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Cray Dharker "w00t! F0r R34l!" (UK)

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Metropolis Part 2: Scenes From a Memory
Metropolis Part 2: Scenes From a Memory
Price: 4.60

4 of 4 people found the following review helpful
4.0 out of 5 stars Dagnabbit, always back to Dream theater..., 15 May 2006
Well, when I first heard this album, I, with a heavy heart, resorted to borrowing it off of my friend. I don't regret that decision, but I wish I had managed to purchase it.

Anyway, the first song I heard, "The Dance Of Eternity" sounds, to me at least, a two fingered salute to the rest of the music community.

"You have your music, but we do it *so* much better than you."

Including a personal favourite of mine, a rag time section, followed quickly by, quite honestly, one of my favourite speed metal sections on my computer.

Including, as well, a quick reversed section from Metropolis. (Again, they seem to be making a parody of themselves later with an even *faster* bass part.)

Another song which I heard before I fanally managed to piece together the album, "Strange Deja Vu" was one of the first Dream Theater tracks which focused on vocals (I hadn't heard any other concept album tracks bar "The Test That Stumped Them All" on Six Degrees, which I felt was more about including instrumental points at periods of high emotion) which really surprised me, but again, they didn't disappoint.

The opening to "Strange Deja Vu" is quite a rushed affair, with none of the Dream Theater trademark beating around the bush before really getting into it. But still, all the work that has gone into this song has really payed off, with it even nearly reminding me of another song, but never being able to quite put my finger on it.

The song is almost unremarkable in itself, but put into context with the album really brings it to life after the opening couple of songs.

The next song, Fatal Tragedy, is another Dream Theater instrumental extraveganza, with teh opening piano and vocals giving way to a crash, and then continuing with the song.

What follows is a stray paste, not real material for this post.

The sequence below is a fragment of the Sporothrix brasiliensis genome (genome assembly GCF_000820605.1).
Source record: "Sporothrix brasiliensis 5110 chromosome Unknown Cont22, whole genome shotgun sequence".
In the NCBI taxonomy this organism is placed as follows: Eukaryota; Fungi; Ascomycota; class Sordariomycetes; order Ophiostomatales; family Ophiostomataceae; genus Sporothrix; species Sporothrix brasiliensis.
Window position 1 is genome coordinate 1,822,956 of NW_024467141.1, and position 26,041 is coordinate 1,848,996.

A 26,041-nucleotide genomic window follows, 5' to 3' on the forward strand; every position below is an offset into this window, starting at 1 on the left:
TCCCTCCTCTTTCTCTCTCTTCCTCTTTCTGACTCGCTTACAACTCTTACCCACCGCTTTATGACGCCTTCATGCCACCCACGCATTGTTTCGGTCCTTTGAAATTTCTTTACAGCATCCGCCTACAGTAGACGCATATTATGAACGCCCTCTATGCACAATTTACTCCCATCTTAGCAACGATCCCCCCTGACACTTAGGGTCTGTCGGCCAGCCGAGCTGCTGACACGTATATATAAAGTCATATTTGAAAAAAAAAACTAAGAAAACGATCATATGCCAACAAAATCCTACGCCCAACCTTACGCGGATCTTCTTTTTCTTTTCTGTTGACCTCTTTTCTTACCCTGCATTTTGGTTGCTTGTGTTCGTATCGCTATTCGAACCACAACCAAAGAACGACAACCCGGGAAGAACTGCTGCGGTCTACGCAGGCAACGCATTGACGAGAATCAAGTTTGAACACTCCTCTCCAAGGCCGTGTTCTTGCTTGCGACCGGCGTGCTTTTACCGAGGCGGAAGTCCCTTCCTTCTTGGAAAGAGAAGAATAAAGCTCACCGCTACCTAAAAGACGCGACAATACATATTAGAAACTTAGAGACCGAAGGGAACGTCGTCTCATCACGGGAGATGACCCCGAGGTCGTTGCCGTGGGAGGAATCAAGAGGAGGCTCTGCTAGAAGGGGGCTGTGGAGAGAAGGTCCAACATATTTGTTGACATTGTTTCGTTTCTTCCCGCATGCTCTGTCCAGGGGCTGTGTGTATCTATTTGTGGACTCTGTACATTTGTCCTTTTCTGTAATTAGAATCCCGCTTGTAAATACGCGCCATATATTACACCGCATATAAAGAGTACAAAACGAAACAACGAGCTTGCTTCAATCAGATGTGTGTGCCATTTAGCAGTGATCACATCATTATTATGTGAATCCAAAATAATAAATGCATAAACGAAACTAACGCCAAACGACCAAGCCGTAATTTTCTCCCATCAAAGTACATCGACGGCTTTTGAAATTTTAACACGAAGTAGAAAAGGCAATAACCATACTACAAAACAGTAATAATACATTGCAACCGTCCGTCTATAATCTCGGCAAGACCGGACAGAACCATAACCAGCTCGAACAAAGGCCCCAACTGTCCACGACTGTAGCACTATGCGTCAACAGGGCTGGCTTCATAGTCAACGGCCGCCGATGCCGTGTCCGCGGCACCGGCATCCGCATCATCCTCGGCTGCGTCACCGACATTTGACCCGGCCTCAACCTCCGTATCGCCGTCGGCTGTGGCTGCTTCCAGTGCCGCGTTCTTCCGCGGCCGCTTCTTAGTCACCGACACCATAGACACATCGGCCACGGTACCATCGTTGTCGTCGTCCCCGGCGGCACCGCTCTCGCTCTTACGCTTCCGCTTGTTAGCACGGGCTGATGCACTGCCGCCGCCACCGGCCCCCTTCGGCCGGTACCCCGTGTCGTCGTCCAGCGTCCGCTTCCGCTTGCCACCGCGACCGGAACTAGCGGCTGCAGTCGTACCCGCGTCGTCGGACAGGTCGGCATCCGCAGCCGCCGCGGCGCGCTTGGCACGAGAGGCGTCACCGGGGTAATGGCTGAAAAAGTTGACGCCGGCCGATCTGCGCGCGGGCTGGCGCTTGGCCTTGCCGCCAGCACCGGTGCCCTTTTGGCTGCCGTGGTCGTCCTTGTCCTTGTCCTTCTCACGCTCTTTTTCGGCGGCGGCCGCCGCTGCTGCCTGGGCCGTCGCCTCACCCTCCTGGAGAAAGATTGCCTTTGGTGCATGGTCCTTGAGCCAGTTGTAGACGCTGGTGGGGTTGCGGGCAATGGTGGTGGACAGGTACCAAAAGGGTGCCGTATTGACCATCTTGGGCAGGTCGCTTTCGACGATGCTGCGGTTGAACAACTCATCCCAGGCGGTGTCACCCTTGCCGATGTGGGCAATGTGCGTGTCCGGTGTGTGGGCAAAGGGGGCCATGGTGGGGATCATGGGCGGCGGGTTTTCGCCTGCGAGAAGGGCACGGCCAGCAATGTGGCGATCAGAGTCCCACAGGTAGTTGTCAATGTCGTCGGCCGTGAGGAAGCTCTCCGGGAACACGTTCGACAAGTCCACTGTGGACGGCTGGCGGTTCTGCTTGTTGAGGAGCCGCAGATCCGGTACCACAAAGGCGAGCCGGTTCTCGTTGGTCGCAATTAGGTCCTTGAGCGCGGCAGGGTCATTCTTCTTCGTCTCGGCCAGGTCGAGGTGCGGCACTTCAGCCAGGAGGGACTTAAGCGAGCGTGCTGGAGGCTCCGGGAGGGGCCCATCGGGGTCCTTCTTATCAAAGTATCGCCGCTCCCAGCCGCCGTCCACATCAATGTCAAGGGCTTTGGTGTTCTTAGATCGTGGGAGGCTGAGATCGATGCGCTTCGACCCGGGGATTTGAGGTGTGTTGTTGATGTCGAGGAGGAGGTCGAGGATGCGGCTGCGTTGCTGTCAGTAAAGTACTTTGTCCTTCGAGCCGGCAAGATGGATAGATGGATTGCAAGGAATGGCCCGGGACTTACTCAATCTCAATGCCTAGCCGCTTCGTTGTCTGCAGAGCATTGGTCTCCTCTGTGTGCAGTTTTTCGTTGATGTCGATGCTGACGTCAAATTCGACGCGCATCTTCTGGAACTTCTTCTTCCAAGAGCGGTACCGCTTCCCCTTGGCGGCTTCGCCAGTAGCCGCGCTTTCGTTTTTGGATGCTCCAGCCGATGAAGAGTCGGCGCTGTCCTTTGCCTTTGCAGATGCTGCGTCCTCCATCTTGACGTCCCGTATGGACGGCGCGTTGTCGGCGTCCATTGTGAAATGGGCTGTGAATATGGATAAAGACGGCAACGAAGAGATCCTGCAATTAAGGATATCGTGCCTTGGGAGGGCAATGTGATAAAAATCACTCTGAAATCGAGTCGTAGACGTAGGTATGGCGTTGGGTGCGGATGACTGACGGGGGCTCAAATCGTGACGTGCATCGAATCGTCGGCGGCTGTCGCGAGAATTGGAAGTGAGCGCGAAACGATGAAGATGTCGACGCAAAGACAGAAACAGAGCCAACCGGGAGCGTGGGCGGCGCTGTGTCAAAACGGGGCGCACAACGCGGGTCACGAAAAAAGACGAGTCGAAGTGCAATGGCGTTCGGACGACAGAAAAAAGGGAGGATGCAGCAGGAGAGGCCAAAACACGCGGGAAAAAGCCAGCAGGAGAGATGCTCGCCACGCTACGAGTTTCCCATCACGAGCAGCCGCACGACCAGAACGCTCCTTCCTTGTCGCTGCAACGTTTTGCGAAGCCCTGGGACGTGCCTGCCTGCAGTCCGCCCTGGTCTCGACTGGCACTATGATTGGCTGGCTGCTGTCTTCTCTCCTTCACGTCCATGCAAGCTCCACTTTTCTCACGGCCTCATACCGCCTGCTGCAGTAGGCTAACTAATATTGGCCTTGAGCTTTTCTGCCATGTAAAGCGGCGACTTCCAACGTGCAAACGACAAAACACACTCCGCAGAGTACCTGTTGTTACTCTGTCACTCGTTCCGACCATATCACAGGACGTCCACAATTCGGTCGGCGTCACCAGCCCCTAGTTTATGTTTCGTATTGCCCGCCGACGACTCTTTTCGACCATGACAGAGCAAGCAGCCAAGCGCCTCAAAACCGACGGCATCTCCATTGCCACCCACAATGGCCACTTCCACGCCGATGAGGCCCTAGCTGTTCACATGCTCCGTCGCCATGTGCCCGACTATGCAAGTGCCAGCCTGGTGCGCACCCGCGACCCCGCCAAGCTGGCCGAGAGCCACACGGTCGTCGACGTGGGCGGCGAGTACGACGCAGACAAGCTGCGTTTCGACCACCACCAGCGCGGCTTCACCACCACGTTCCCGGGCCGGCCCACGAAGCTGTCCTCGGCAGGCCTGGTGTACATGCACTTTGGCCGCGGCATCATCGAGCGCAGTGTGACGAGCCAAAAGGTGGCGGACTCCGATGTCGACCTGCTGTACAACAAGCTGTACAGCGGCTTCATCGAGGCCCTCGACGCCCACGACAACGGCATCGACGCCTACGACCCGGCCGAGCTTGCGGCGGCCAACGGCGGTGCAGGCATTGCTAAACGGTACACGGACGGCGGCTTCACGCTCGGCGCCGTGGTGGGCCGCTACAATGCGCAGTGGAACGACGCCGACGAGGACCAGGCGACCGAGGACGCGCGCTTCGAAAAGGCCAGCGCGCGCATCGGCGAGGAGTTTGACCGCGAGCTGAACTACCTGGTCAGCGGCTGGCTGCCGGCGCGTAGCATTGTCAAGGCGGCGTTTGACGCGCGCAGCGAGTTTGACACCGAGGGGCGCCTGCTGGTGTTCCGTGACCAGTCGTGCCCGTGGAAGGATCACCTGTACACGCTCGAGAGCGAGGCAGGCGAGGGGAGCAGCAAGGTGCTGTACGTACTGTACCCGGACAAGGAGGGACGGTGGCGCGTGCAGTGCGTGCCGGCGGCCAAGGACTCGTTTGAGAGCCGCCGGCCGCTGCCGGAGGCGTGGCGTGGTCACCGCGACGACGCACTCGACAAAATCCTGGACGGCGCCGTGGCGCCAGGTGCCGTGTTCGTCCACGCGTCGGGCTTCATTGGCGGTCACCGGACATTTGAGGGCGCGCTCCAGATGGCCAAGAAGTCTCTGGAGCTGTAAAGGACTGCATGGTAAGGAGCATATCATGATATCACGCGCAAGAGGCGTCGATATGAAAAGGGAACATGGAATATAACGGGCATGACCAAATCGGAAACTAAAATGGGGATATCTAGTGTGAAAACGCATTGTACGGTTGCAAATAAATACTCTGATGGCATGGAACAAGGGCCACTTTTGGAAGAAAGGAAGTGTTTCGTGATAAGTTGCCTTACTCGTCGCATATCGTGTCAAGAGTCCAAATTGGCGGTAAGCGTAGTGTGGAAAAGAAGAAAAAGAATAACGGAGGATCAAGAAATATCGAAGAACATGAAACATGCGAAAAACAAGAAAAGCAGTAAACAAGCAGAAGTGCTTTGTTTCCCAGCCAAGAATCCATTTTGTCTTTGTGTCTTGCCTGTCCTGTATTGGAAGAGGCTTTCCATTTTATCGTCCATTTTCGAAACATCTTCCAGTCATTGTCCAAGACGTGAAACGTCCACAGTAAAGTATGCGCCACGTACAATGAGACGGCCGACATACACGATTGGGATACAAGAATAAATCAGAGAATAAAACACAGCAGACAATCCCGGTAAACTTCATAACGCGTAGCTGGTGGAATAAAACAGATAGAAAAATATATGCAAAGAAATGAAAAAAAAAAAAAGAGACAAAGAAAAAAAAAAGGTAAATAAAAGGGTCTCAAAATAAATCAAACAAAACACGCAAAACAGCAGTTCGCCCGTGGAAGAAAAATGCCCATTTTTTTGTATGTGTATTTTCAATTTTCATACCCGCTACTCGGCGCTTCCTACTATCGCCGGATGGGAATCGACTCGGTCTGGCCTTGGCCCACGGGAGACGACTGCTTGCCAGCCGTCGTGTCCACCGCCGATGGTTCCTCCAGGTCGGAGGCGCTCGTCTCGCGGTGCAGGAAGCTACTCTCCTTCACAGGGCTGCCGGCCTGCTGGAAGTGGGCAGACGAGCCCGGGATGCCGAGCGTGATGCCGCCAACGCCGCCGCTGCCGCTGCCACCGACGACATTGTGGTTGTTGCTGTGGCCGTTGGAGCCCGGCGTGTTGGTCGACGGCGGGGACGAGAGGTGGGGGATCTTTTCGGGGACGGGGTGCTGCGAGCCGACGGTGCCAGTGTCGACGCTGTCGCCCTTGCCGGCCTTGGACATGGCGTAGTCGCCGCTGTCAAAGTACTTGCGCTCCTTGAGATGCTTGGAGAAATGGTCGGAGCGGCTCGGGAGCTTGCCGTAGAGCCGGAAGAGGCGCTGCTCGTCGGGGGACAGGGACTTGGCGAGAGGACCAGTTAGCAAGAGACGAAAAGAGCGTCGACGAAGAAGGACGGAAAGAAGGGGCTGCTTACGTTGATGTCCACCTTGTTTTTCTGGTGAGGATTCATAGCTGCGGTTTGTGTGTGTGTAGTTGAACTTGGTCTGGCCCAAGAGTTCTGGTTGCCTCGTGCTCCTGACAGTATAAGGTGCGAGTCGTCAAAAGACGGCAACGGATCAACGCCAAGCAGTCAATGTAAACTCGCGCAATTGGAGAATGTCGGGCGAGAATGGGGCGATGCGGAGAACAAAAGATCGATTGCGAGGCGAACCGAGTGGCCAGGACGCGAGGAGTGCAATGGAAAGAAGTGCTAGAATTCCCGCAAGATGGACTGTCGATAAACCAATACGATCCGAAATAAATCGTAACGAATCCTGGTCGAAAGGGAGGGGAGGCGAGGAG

The story is almost fully explained within this part, almost really beginning the album.

James LaBrie does not disappoint with vocals on this, proving his almost *excessive* range. My favourtie part of the song is almost the lull in the storm with "Without hope..."

Unfortunately, I found the rest of the song past the vocals, towards the solos, to be quite distracting, and I had to keep checking back to see if I was still listening to the same song, or even album! It really did take some getting used to having to be patient, and, as I now hate iTunes, I tend to leave it when it is playing something. This is not an album you can lean back to and listen. To get the full experience, play freecell and it really brings out the real album, a busy, fast paced, frantic affair of a murder and a troubled soul.

Okay, that aside (it really does sum upt he rest of the album)

Until you reach "Finally Free", that is.

A quite happy, almost celebratory beginning quickly gives way to a haunting and harrowing tune, as teh truth is finally revealed. The first time I heard this, it was three in teh morning. I'd just watched Battle Royale for teh first time. That's not an experience I want to repeat, believe me on that.

Apparently, the story takes an even more sinister twist. I'm not going to spoil it, but anyway...

"This feeling, inside me
Finally found my love, I'm finally free"
could be interpreted as a happy moment, but trust me on this, by the album. It's great. Aside from theonstant need for something to do.

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